In February, we had Jill Hurst-Wahl of Syracuse University and Hurst Associates give a presentation to the Professional Consultants Association of Central New York on the topic of learning how to find trustworthy information online. As consultants, it’s important for us to have the right information when we talk to clients, and yet there’s so much information that it can get confusing.
Advice and Commentary on the World of Professional Consulting
Last April the Professional Consultant’s Association of Central New York had a presentation on the topic of ethics presented by Arnie Poltensen, and it was a pretty powerful conversation. On the surface, everyone seems to have the same personal ethics, and yet once the discussions began, we started to realize that based on background and history and experiences not everyone sees those ethics in the same way.
At the November meeting for the Professional Consultants Association of Central New York, the topic was using technology to schedule and plan one’s time by using things such as Microsoft Outlook. That’s because it’s a program that allows not only email but the ability to do all sorts of planning, note taking, creating folders and then colorize things so that you can identify priorities by sight quickly. Of course not everyone uses Outlook, which is why process is more important than whatever tool one uses.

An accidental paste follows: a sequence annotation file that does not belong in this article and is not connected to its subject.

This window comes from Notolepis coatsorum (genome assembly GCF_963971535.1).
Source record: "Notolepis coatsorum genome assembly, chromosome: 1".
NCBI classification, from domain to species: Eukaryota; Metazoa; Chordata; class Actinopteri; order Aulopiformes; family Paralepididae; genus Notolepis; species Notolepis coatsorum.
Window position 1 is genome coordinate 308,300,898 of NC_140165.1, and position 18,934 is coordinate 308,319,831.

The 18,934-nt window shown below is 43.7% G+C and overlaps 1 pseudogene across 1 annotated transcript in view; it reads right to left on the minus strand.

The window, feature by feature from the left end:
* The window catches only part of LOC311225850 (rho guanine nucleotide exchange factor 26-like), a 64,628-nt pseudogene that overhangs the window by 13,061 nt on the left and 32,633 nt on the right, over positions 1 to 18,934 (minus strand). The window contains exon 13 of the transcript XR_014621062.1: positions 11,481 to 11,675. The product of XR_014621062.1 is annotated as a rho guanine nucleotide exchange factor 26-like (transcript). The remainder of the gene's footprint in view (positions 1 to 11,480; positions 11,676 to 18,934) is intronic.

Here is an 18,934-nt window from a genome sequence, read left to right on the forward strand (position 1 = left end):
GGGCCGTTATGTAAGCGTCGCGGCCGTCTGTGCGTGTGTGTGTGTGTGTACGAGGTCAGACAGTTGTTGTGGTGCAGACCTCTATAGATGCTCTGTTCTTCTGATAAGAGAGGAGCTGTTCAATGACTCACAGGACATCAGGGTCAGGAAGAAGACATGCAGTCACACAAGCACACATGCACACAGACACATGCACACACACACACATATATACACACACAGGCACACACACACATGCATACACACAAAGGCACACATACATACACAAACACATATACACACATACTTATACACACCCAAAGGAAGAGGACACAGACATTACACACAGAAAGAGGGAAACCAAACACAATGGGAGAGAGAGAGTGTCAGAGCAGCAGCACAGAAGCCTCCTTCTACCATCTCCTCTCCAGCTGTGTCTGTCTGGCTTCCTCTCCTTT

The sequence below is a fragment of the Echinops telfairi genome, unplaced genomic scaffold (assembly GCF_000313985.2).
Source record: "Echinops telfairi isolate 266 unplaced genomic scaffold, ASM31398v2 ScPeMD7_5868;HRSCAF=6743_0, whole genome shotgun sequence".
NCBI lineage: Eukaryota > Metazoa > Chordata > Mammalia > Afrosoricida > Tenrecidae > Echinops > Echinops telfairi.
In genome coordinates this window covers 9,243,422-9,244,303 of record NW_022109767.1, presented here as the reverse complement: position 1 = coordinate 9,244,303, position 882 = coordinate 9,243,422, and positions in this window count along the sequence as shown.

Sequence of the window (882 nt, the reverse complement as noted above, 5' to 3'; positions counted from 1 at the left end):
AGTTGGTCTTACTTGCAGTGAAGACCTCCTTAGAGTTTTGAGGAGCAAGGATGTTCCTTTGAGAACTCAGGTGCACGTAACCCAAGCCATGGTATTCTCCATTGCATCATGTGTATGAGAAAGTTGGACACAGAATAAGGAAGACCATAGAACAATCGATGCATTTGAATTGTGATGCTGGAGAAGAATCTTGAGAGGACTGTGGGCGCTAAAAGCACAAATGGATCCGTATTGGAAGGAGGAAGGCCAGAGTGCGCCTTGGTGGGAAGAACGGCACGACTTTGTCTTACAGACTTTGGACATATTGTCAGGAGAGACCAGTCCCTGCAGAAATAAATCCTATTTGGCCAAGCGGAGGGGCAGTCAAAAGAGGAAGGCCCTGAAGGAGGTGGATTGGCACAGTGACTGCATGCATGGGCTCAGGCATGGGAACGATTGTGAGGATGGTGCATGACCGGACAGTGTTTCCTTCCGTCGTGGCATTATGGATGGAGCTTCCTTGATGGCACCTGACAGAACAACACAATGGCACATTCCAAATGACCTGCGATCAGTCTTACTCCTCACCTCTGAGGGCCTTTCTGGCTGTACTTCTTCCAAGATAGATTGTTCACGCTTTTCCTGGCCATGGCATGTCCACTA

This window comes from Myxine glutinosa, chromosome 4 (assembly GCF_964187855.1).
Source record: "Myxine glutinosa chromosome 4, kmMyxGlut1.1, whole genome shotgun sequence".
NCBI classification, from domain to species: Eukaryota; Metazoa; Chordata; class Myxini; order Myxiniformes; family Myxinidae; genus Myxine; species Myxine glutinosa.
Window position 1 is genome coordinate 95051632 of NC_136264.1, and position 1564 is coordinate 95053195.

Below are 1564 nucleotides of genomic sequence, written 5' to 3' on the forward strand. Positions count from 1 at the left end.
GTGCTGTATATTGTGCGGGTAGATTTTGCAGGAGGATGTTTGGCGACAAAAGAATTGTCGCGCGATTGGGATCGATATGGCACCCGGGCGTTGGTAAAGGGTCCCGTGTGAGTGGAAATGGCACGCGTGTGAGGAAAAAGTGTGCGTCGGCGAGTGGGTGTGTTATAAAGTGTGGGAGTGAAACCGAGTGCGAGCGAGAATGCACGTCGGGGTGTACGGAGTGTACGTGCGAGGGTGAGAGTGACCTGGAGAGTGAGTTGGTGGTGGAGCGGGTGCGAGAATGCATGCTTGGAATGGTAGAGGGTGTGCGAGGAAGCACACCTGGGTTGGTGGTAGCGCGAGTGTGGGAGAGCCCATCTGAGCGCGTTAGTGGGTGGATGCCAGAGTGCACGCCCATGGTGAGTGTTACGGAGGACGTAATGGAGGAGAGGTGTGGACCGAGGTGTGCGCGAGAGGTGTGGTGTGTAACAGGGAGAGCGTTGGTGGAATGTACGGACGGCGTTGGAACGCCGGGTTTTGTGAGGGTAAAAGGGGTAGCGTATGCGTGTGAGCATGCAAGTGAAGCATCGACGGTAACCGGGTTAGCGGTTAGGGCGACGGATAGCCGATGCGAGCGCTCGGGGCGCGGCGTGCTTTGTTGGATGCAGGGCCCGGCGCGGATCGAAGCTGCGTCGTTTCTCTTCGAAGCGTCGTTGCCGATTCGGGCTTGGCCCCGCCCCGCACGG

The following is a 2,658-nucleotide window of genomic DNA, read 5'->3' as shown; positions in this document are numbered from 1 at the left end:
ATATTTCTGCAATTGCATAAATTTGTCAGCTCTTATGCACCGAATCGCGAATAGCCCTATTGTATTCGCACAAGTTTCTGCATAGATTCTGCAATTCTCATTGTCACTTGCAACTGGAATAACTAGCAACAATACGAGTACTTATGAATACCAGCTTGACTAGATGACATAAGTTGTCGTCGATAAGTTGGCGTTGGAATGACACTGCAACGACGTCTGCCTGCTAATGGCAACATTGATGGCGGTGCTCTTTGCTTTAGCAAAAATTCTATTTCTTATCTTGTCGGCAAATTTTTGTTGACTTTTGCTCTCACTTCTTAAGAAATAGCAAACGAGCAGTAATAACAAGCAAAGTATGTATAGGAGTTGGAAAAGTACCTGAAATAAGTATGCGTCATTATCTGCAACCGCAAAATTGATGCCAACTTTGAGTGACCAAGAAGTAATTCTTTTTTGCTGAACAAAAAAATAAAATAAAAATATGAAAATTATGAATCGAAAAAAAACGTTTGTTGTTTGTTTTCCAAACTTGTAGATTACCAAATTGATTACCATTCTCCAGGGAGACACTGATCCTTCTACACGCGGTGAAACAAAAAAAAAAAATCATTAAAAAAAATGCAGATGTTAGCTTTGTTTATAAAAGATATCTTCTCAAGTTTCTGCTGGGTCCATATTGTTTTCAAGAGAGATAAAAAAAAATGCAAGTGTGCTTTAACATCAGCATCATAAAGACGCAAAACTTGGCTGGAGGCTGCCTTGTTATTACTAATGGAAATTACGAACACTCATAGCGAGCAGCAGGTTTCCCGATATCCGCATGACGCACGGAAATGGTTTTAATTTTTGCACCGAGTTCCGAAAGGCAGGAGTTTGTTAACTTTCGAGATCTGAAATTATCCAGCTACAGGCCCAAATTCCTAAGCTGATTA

On October 12th the Professional Consultants Association of Central New York had its first meeting of the new year. Our presenter was Nasir Ali of Upstate Venture Connect, a non-profit organization that helps new and emerging businesses find both business structure and capital to work with towards multiple goals. One of those goals is working towards keeping talent in the central New York area. The other is helping those businesses grow so they’ll create new and good paying jobs in the community.
There are a lot of great things that can be said about consultants. But something that has to be said about them in a group is that they can make a major mess of things sometimes.
I don’t mean that you won’t get good advice. What I mean is that consultants all believe that they’re correct almost all of the time. It’s an occupational hazard because one doesn’t stay a consultant by being wrong too often. Sure, consultants can make mistakes, but they’re almost always informed mistakes as opposed to not knowing what they’re doing.